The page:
A Day at KART...
Volunteer groomers arrive about an hour and a half before the children are scheduled to arrive in order to groom and tack the horses.
Rain or shine, the school bus rolls up beside the barn, and the children start piling off. Volunteers greet them, and assign them to one of three rotating groups. One group heads to the riding ring; the second to the stable management area; and the third to a classroom devoted to equine education. Everyone gets a turn at each of the three activities.
The kids that will be riding first are fitted with their riding helmets by a volunteer, and then it is off to the riding arena where they will meet with the Riding Instructor, Marco Belperio, or “Mr. Marco”, as the kids call him. Mr. Marco quizzes the kids as to which horse they rode last week and asks if they can pick out their horse from the line-up of waiting horses. Each rider is escorted to his or her horse by a volunteer. The rider pats the horse on the neck and has a few words with him to get reacquainted, then pulls the stirrups down, and waits quietly by his horse until Mr. Marco comes to help him or her mount.
The lesson began when they selected their horse, but now it’s time to ride. The riders (and their side walkers and horse leaders as needed) guide their horses around the ring, turning right or left when instructed to do so, learning proper posture and how to guide the horse with the reins. Some of the learning is accomplished through exercises such as weaving the cones, but they also learn by playing games. The favorite is “red light green light.” In addition to specific riding skills, they are learning to listen, to focus, and to follow instructions. When the lesson is finished, the riders thank their horses with a pat, then thank the volunteers that have helped them, and, of course, Mr. Marco. Each rider dismounts and goes to the next session in either Classroom or Stable Management.
Meanwhile the group in Stable Management has been learning how to groom and care for a horse, how to clean stalls, polish saddles, and perform other “barn chores” under the supervision of the Stable Management Instructor. And, yes, they really do love to muck stalls!
Last but not least, in the Classroom, Instructors have been reinforcing lessons learned in the ring and the stable by teaching the riders such things as the names for parts of the horse, colors and breeds of horses, and types of saddles and bridles. Sometimes they have an art project related to horses, or they may sing songs about horses. A favorite song is “A Western Saddle Has a Horn, But It Doesn’t Go Beep! “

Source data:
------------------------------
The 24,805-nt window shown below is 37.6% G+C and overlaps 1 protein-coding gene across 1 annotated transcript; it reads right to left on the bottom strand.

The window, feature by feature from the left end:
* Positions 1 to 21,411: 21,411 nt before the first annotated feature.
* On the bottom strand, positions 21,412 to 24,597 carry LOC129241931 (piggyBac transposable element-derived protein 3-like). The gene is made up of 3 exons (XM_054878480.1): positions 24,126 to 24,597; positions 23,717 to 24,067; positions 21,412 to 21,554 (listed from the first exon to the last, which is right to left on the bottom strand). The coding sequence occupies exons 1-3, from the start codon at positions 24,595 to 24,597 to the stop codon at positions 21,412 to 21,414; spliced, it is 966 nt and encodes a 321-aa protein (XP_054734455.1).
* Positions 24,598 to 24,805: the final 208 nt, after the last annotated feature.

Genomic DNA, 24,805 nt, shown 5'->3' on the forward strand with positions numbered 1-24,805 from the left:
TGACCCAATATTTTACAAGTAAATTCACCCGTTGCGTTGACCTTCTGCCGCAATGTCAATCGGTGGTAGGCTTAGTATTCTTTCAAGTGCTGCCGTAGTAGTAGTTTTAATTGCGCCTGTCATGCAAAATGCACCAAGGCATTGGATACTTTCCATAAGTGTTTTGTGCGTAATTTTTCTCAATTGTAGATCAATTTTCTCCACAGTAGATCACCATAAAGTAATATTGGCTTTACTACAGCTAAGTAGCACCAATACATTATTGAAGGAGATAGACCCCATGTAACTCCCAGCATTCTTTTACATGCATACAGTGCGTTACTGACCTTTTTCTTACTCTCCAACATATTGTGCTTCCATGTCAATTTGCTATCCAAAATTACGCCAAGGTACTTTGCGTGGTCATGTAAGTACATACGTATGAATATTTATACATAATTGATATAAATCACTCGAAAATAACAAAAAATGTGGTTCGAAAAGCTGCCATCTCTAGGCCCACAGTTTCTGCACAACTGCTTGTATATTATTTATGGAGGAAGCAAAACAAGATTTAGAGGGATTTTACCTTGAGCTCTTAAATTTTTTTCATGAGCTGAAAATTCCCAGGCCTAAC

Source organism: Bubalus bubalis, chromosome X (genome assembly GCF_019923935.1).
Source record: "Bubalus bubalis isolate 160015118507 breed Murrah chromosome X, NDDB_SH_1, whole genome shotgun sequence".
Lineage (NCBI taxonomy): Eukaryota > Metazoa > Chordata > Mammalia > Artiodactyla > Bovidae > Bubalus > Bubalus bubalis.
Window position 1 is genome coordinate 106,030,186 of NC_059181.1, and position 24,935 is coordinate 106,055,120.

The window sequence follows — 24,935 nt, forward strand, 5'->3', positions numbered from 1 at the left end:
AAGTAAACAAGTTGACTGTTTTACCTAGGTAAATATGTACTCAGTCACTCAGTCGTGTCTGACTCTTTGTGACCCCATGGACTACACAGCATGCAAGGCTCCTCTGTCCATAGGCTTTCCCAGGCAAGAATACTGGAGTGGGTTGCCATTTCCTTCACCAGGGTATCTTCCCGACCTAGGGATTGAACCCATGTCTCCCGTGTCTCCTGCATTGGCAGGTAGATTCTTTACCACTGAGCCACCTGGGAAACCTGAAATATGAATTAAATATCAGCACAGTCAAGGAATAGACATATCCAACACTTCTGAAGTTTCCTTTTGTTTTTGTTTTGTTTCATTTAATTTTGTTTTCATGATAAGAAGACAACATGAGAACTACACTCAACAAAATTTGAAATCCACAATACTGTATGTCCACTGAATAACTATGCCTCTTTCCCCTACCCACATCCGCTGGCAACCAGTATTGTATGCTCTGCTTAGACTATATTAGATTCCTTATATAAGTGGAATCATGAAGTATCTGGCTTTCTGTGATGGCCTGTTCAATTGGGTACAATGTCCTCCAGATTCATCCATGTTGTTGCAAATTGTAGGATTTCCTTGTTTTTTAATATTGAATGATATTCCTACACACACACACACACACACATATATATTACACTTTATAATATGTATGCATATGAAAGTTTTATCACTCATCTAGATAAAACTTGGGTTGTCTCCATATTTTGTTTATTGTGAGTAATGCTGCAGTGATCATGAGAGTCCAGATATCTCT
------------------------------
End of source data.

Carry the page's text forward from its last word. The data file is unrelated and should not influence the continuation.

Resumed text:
At the end of the two hour session, each child has spent time in all three areas; the school bus rolls back into the parking lot and returns them to school. There will be something fun to talk about with their schoolmates and family.
After the kids leave, the volunteers take the horses back to their stalls, remove tack, and clean up the area so it’s ready for the next day’s lesson.
Within all these activities, there are challenges for any level of ability and opportunities for developmental growth physically, socially, emotionally, and cognitively. Areas targeted for improvement during riding sessions are sequencing, patterning, motor control, eye-hand coordination, strength development, balance, focus, and discipline. In the Classroom, children learn additional language and cognitive skills by reinforcing what is learned in Riding and Stable Management.
MEET OUR INSTRUCTORS
Marco Belperio - PATH Certified Instructor
Marco was born in Novara, Italy and currently resides in Chestertown, Maryland. Marco matriculated in Animal Science studies at the State University in Milan, Italy. He created with others the Eques Cooperative Society S.r.L. in order to promote equestrian sports in Tuscany. He has also completed courses for Vaulting Trainers. In Italy he worked for the World Wildlife Fund organizing and managing camps for both adults and children in national parks.
He is a Certified Registered Instructor with the Professional Association of Therapeutic Horsemanship International (PATH Intl). He has attended training for managing ADHD, Bipolar Disorder, Anger Management, and Autism.
In addition to working for KART, Marco is the head instructor for MATRA (Mid-Atlantic Therapeutic Riding Association) and he is employed by Crossroads Community as a Rehabilitation Specialist and Therapeutic Mentor for children, adolescents, and adults. He also teaches private, individual therapeutic riding lessons.
Genna Kuster – Stable Management Instructor
Genna is the daughter of the owners of Worthmore Equestrian Center. She is an experienced rider. In stable management she shares her valuable first-hand, practical knowledge in caring for the horses and the property with the children.
Even if you are not a horse person, we will find a use for your talents…volunteer leadership and service takes many forms…the hard work of our volunteer board members before the time at the farm is essential to bringing the riders, program volunteers and donations together! Click here to find out more!